CHAPTER V 43know; Had the money-hunger bad-- Mad for money, piggish mad; Didntlet a joy divert him, Didnt let a sorrow hurt him, Let his friends and kindesert him, While he planned and plugged and hurried On his quest forgold and power. Every single wakeful hour With a money thought heddower; All the while as he grew older, And grew bolder, he grew colder.And he thought that some day He would take the time to play; But, say--hewas wrong. Lifes a song; In the spring Youth can sing and can fling; Butjoys wing When were older, Like birds when its colder. The roses were redas he went rushing by, And glorious tapestries hung in the sky, And theclover was waving Neath honey-bees slaving; A bird over thereRoundelayed a soft air; But the man couldnt spare Time for gatheringflowers, Or resting in bowers, Or gazing at skies That gladdened the eyes.So he kept on and swept on Through mean, sordid years. Now hes up to hisears In the choicest of stocks. He owns endless blocks Of houses and shops,And the stream never stops Pouring into his banks. I suppose that he ranksPretty near to the top. What I have wouldnt sop His ambition one tittle;And yet with my little I dont care to trade With the bargain he made. Justwatch him to-day-- See him trying to play. Hes come back for blue skies.But theyre in a new guise-- Winters here, all is gray, The birds are away,The meadows are brown, The leaves lie aground, And the gay brook thatwound With a swirling and whirling Of waters, is furling Its bosom in ice.And he hasnt the price, With all of his gold, To buy what he sold. Heknows now the cost Of the spring-time he lost, Of the flowers he tossedFrom his way, And, say, Hed pay Any price if the day Could be made notso gray. He cant play.--HERBERT KAUFMAN. Used by permission of Everybodys Magazine.Change of Tempo Prevents MonotonyThe canary in the cage before the window is adding to the beauty andcharm of his singing by a continual change of tempo. If King Solomon hadbeen an orator he undoubtedly would have gathered wisdom from the songof the wild birds as well as from the bees. Imagine a song written with butquarter notes. Imagine an auto with only one speed.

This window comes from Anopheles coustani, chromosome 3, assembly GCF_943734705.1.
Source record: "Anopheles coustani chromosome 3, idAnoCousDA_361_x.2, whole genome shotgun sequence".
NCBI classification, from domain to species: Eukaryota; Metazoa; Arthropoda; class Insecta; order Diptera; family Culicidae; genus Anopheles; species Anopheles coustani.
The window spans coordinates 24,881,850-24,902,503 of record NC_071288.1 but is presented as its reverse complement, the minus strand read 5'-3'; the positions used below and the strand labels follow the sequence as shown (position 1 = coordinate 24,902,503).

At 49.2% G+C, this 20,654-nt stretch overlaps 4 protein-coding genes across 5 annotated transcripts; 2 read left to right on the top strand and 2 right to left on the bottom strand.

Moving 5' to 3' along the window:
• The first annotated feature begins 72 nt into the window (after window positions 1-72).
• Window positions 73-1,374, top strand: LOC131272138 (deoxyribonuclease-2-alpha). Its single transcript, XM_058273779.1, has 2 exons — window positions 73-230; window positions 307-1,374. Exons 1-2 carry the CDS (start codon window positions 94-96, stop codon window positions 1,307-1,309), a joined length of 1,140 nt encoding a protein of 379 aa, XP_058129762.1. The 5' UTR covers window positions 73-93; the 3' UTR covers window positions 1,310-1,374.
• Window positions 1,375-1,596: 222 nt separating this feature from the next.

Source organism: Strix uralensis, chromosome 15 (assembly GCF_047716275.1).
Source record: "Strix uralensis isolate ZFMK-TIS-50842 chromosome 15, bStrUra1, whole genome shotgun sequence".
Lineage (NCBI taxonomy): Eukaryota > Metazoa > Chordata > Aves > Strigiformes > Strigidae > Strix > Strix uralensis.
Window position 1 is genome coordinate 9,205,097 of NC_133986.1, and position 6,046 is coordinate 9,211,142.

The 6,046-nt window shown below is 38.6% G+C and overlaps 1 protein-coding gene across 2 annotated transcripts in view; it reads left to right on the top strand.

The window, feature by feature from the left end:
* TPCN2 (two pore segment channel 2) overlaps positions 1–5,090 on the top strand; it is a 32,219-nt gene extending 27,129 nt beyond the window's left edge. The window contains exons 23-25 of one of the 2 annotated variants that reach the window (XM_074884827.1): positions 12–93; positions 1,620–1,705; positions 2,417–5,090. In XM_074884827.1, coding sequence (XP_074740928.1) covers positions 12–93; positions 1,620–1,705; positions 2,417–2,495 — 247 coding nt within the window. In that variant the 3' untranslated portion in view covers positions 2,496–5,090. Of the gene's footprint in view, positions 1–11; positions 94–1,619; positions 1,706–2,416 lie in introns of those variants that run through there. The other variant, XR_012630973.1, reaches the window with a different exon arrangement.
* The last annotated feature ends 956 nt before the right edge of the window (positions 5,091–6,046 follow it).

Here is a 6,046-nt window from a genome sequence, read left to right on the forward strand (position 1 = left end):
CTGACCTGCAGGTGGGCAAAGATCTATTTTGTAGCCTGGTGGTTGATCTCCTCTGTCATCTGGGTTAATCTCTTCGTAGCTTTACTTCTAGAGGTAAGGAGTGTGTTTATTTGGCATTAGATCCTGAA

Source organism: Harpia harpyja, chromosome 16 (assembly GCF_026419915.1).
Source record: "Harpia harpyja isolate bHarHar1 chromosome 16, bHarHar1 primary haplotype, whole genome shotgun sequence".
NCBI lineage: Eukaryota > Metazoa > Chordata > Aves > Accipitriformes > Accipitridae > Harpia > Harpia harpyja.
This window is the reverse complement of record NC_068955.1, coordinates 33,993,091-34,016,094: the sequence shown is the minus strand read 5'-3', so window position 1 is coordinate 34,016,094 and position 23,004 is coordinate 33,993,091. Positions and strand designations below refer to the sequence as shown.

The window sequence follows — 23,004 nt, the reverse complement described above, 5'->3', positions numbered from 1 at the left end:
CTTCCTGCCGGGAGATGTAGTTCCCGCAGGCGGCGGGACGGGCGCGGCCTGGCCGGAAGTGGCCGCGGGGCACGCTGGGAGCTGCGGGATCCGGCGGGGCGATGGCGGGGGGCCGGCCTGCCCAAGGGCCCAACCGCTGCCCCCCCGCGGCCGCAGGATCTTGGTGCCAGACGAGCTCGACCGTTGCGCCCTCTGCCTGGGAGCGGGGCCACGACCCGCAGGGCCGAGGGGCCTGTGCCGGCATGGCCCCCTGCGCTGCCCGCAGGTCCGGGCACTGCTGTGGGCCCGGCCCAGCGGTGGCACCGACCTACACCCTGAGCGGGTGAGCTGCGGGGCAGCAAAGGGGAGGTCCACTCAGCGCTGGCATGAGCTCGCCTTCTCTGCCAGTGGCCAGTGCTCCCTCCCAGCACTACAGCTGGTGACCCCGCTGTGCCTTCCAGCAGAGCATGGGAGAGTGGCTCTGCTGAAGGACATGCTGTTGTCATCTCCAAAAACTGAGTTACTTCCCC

CHAPTER V 44EXERCISES1. Note the change of tempo indicated in the following, and how it gives apleasing variety. Read it aloud. (Fast tempo is indicated by italics, slow bysmall capitals.)And he thought that some day he would take the time to play; but, say--HEWAS WRONG. LIFES A SONG; in the SPRING YOUTH can SING andcan FLING; BUT JOYS WING WHEN WERE OLDER, LIKE THEBIRDS when its COLDER. The roses were red as he went rushing by, andglorious tapestries hung in the sky.2. Turn to "Fools Gold," on Page 42, and deliver it in an unvaried tempo:note how monotonous is the result. This poem requires a great manychanges of tempo, and is an excellent one for practise.3. Use the changes of tempo indicated in the following, noting how theyprevent monotony. Where no change of tempo is indicated, use a moderatespeed. Too much of variety would really be a return to monotony.THE MOB"A MOB KILLS THE WRONG MAN" was flashed in a newspaperheadline lately. The mob is an IRRESPONSIBLE, UNTHINKING MASS.It always destroys BUT NEVER CONSTRUCTS. It criticises BUTNEVER CREATES.Utter a great truth AND THE MOB WILL HATE YOU. See how itcondemned DANTE to EXILE. Encounter the dangers of the unknownworld for its benefit, AND THE MOB WILL DECLARE YOU CRAZY. Itridiculed COLUMBUS, and for discovering a new world GAVE HIMPRISON AND CHAINS.Write a poem to thrill human hearts with pleasure, AND THE MOB WILLALLOW YOU TO GO HUNGRY: THE BLIND HOMER BEGGEDBREAD THROUGH THE STREETS. Invent a machine to save labor